I assumed hillshades output percent shaded (scaled to 255) at the given azimuth and altitude but this is incorrect. A flat raster at 80 degrees altitude has a maximum value of 251 instead of 255. How can I go from a hillshade to percent shaded and can I simply divide by the cosine of the 10 degrees in this case to get the correct value or is it more complicated?

Here is some `R` code with `gdaldem` that may help you see what I'm seeing:

``````library(raster)
r <- raster(ncol=100,nrow=100)
values(r) <- rep(1,ncell(r))
writeRaster(r,"flatelevation.tif")
summary(values(hs))
summary(values(hs)/cos((90.0-80.0)*pi/180.0))
``````

I will try to parse the source code but it's been ten years since I've used C++.

Can someone with general knowledge about hillshades point me the right direction?

I thought I could get a "percent of the tile that is shaded" from running a hillshade. Upon further reading a hillshade outputs the illuminance of each tile. So, the cosine is only part of the equation, I would need to pull in the slope and aspect as well for additional trigonometric readjustments, and maybe more.

Turns out there are tools that are functionally equivalent for that I need called "shadow masks" that only output 1 or 0, indicating whether the tile is shaded.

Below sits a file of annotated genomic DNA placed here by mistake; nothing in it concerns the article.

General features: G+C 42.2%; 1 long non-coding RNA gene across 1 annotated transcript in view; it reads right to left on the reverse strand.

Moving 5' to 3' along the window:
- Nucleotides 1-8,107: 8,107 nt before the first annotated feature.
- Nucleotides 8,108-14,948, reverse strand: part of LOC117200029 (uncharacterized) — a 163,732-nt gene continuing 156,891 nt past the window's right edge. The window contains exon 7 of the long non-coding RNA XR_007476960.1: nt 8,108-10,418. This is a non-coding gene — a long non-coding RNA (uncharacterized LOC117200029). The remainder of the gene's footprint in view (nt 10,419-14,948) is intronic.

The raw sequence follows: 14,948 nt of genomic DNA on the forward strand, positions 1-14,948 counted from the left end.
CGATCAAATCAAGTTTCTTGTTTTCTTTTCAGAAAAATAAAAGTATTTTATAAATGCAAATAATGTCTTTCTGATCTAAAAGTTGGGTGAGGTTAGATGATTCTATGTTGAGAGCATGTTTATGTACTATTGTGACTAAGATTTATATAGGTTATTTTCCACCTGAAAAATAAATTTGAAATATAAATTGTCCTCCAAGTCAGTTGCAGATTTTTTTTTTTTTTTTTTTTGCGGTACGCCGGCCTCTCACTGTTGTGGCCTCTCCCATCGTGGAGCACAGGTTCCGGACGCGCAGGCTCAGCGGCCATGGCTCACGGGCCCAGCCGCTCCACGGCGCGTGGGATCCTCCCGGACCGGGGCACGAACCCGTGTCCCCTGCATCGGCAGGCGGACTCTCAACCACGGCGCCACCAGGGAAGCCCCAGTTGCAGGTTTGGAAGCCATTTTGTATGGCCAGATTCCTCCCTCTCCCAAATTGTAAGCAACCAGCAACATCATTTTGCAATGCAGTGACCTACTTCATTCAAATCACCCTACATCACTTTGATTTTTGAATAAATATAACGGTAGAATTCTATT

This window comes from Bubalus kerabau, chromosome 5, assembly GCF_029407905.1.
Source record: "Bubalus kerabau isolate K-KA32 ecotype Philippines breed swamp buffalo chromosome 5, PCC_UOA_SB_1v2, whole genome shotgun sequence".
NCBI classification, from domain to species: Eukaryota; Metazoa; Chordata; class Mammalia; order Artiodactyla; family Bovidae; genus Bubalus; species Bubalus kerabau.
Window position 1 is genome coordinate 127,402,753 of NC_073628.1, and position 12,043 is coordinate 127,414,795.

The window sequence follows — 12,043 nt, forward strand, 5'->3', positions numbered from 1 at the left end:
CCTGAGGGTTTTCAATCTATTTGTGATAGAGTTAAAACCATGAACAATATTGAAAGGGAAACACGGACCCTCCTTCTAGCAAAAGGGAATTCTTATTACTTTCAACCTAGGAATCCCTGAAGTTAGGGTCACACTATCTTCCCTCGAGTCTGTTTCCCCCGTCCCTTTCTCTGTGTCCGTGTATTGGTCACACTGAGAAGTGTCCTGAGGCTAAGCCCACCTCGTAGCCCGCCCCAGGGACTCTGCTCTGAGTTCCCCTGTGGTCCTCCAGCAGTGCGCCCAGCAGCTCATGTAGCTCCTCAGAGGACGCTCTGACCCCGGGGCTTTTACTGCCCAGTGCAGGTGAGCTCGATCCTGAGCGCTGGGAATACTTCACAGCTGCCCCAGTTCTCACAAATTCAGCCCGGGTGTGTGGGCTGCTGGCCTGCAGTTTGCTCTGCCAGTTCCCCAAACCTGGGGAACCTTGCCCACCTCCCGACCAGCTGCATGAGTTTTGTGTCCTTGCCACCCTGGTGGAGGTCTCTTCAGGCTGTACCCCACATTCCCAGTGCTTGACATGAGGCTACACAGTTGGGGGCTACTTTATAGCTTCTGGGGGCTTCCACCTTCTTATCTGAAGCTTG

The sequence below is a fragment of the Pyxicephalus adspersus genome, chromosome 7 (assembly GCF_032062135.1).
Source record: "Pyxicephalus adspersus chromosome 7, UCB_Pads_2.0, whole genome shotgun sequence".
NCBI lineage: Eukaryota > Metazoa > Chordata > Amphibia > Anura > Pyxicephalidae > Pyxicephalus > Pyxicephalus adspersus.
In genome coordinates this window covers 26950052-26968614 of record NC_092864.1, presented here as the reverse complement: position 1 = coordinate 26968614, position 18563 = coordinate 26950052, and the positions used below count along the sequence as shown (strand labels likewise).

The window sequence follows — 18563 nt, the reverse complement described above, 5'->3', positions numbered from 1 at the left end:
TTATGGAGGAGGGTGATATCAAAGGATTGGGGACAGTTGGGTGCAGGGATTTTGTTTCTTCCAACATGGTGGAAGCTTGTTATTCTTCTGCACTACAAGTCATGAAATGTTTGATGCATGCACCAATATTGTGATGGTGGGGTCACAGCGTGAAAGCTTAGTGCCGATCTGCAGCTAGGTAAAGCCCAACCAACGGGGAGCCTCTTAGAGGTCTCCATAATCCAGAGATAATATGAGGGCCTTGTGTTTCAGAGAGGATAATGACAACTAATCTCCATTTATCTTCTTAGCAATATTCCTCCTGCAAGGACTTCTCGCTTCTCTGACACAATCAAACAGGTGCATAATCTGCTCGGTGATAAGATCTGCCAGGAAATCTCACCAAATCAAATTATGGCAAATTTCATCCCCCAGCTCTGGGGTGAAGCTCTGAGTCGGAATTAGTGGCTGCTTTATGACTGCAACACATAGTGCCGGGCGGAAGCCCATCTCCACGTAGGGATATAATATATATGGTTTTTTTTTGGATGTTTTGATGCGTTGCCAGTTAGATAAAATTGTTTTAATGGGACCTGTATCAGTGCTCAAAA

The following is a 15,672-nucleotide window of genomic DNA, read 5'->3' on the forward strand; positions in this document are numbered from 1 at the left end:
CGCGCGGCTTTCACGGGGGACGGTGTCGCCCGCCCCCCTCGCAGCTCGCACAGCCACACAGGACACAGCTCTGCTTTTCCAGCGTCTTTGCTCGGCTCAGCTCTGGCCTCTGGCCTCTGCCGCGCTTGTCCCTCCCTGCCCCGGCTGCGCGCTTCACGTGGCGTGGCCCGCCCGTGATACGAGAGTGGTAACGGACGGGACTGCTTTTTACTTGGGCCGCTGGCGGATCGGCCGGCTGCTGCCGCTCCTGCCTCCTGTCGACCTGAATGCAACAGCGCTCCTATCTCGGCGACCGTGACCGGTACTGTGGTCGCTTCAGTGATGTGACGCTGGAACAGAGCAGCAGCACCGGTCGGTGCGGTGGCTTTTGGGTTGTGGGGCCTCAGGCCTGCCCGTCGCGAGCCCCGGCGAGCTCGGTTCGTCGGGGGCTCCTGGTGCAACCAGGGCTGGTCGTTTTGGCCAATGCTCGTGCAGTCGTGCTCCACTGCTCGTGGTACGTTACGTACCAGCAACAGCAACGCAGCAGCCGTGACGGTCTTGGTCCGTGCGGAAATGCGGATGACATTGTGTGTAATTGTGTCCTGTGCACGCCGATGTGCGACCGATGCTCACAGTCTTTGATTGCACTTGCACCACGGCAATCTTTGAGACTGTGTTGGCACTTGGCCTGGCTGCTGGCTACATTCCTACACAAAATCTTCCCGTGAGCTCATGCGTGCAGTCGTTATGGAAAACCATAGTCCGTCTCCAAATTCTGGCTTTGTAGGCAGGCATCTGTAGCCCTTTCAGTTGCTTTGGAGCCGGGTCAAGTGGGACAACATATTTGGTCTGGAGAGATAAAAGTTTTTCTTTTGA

This nail biting article referenced in `gdal`'s source code helped enlighten me, in addition to this question on cloud shading, this question on solar maps, and this question on r.sun where a contributor indicates that r.sunmask is slow. A couple available tools:

Of course I need the speed of `gdal`'s hillshading so I'll keep this question up until I or others come up with a solution that can process a 1000 square mile area in a second.
So I think the answer is effectively no. You can't get a percent shaded from a hillshade. You can get an estimated shadowed mask. The confusing bit here is that unlike the description here `gdaldem hillshade` outputs 1 instead of 0 for shaded tiles. `Postgis`'s `ST_Hillshade` outputs 0 but takes around 20 seconds on my system version 0.5 seconds.